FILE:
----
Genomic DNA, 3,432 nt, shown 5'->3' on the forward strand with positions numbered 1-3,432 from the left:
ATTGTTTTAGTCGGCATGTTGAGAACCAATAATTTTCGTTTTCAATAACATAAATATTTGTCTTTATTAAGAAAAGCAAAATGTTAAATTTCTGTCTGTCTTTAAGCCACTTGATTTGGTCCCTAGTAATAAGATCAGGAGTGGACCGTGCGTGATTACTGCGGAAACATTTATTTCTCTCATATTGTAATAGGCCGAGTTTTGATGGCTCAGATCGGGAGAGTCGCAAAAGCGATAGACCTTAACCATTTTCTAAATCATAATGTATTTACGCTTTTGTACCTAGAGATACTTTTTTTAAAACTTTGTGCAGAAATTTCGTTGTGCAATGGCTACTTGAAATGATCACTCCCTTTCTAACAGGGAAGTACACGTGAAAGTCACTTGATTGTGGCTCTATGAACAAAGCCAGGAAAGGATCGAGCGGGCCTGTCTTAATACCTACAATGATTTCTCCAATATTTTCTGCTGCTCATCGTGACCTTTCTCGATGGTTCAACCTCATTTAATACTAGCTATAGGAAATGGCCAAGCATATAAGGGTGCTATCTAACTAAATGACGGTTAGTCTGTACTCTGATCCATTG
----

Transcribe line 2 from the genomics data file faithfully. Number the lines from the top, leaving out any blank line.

ATTGTTTTAGTCGGCATGTTGAGAACCAATAATTTTCGTTTTCAATAACATAAATATTTGTCTTTATTAAGAAAAGCAAAATGTTAAATTTCTGTCTGTCTTTAAGCCACTTGATTTGGTCCCTAGTAATAAGATCAGGAGTGGACCGTGCGTGATTACTGCGGAAACATTTATTTCTCTCATATTGTAATAGGCCGAGTTTTGATGGCTCAGATCGGGAGAGTCGCAAAAGCGATAGACCTTAACCATTTTCTAAATCATAATGTATTTACGCTTTTGTACCTAGAGATACTTTTTTTAAAACTTTGTGCAGAAATTTCGTTGTGCAATGGCTACTTGAAATGATCACTCCCTTTCTAACAGGGAAGTACACGTGAAAGTCACTTGATTGTGGCTCTATGAACAAAGCCAGGAAAGGATCGAGCGGGCCTGTCTTAATACCTACAATGATTTCTCCAATATTTTCTGCTGCTCATCGTGACCTTTCTCGATGGTTCAACCTCATTTAATACTAGCTATAGGAAATGGCCAAGCATATAAGGGTGCTATCTAACTAAATGACGGTTAGTCTGTACTCTGATCCATTG